WEDNESDAY’S LINKS: ‘NYT’ Plans New Public Editor, Zell’s Debt-Heavy Tribune Plan, Kidnapped Afghan Journo

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By: E&P Staff

In today’s links, the New York Times has announced that it will have another Public Editor after Byron Calame vacates the post in May, analysts worry that Sam Zell’s bid for Tribune carries too much debt, and the fate of an Afghan journalist abducted by the Taliban is unknown.

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The New York Times will have a third public editor when Byron “Barney” Calame’s term ends in May, a Times spokeswoman confirmed, despite Times executive editor Bill Keller’s earlier acknowledgement to the New York Observer that the future of the position was in question. (Women’s Wear Daily)

If he’s successful in trumping a bid by fellow billionaires Ron Burkle and Eli Broad and a management proposed restructuring, Sam Zell will become the owner of a deteriorating debt-laden business that’s burdened by regulatory challenges, Wall Street analysts say. Zell’s bid in particular could saddle Tribune, owner of the Los Angeles Times, Long Island’s Newsday and the Chicago Cubs, with a huge debt load, analysts say. (New York Post)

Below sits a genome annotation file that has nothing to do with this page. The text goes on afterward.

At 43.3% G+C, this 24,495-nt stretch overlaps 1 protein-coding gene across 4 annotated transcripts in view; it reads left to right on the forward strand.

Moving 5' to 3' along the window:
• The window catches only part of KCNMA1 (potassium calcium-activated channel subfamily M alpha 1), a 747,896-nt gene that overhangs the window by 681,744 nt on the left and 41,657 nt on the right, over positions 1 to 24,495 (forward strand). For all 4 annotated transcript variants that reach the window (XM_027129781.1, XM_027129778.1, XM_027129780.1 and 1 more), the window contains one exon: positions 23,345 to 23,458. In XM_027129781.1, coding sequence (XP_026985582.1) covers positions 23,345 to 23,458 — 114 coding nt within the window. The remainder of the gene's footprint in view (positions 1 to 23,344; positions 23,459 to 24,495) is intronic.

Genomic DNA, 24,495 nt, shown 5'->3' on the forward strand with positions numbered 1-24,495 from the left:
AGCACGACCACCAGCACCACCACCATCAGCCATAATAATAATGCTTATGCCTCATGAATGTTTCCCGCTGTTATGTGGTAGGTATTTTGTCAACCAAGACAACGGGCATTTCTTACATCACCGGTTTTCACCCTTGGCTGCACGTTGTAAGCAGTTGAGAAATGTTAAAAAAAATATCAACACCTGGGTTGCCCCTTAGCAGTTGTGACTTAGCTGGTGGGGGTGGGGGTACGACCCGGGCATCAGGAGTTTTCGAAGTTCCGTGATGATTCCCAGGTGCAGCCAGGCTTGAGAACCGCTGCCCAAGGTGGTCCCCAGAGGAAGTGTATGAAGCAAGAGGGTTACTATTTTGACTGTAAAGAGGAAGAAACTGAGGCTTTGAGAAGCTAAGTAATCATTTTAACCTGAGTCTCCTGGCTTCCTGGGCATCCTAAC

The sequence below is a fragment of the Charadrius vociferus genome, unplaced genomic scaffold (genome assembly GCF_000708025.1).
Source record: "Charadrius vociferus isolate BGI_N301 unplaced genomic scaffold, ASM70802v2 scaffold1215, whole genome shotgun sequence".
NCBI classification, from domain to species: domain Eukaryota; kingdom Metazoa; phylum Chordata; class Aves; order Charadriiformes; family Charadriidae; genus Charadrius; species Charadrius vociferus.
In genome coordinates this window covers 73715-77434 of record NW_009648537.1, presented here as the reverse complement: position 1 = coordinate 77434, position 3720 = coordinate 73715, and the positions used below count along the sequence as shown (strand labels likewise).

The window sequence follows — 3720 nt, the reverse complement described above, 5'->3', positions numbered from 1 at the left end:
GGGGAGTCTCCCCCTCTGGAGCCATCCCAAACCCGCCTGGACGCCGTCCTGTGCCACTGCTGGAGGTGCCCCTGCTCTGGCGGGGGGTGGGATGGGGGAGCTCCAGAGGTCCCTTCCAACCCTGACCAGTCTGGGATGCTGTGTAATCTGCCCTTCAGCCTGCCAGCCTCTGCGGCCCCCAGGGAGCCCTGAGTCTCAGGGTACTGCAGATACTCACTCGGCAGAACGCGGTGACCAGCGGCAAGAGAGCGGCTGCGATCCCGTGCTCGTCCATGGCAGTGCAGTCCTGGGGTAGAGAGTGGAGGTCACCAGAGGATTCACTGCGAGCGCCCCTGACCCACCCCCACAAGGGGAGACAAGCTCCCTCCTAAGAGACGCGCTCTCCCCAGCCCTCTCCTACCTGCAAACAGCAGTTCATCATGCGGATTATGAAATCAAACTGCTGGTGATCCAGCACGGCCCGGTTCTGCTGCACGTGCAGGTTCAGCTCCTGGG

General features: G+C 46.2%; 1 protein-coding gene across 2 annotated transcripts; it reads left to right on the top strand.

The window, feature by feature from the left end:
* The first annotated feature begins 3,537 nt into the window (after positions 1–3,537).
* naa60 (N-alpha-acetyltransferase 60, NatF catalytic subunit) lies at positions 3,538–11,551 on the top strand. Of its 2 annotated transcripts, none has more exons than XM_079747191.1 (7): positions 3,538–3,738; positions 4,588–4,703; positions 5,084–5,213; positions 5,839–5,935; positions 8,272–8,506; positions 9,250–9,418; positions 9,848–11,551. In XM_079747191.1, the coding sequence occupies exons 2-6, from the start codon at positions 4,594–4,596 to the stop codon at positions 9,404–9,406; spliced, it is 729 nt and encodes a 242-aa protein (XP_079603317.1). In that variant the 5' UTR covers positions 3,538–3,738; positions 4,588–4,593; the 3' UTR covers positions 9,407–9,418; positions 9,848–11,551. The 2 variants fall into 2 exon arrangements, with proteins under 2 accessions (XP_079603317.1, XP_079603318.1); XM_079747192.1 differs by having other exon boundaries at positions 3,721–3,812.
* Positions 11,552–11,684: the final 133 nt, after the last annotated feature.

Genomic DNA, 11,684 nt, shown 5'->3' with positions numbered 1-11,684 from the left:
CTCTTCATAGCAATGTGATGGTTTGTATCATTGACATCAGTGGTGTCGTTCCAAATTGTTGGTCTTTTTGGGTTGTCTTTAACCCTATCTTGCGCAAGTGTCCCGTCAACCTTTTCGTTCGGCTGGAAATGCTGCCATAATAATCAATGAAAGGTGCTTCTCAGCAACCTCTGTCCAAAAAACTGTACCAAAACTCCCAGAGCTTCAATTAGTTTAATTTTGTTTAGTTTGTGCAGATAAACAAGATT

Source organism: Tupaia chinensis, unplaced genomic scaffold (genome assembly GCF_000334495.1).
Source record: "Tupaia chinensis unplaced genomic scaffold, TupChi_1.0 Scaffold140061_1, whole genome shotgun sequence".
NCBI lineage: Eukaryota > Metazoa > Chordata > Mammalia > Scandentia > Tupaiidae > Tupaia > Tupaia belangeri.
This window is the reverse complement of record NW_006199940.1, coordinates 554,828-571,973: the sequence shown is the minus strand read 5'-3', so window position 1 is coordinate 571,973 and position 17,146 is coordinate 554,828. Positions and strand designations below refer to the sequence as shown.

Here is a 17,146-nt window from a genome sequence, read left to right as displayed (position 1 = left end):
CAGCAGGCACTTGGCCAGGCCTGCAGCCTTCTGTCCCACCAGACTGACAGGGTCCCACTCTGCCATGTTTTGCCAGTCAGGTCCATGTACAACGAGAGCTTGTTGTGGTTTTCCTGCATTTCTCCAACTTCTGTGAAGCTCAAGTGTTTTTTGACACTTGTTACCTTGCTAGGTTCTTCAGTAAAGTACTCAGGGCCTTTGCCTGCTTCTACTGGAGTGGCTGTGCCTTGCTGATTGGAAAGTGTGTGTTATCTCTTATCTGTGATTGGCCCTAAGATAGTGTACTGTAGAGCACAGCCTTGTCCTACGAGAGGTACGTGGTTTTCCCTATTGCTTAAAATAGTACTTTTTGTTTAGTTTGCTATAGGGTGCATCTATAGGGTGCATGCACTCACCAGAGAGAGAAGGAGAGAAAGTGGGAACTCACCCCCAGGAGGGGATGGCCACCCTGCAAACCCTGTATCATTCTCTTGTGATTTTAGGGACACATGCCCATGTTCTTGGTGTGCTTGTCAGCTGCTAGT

Jack Shafer: Everybody embellishes and steals a little while telling our own stories, and some of us do it a lot. But trouble starts when an enhanced story makes its way into print and collides with the value system known as journalism, as the New York Times and humorist David Sedaris learned this month. (Slate)

“I should have followed Dean out the door,” said now-former Los Angeles times editorial page editor Andr?s Martinez. “I was nine-tenths of the way there.” (New York Observer)

As calls grow for his release, Afghan journalist Ajmal Naqshbandi’s whereabouts remain unknown, twenty-two days after he was kidnapped by the Taliban while working as a translator for a La Repubblica reporter in southern Afghanistan (CJR Daily)

A catfight at The New York Times Friday still has staffers in shock. The dustup between two female editors in the Styles department disrupted work on the Thursday and Sunday Styles sections as co-workers froze at the fracas. Fashion editor Anita LeClerc was the aggressor and her superior, deputy editor Mary Ann Giordano, the victim, sources say.. (New York Daily News)

On March 26, Sean Gannon began his first staff meeting as the New York Post’s business editor by talking about his resume. Considering that Mr. Gannon’s previous places of employment were Phillip Morris and Star magazine, he still had to convince the Post’s business staff that he has a nose for news (New York Observer)

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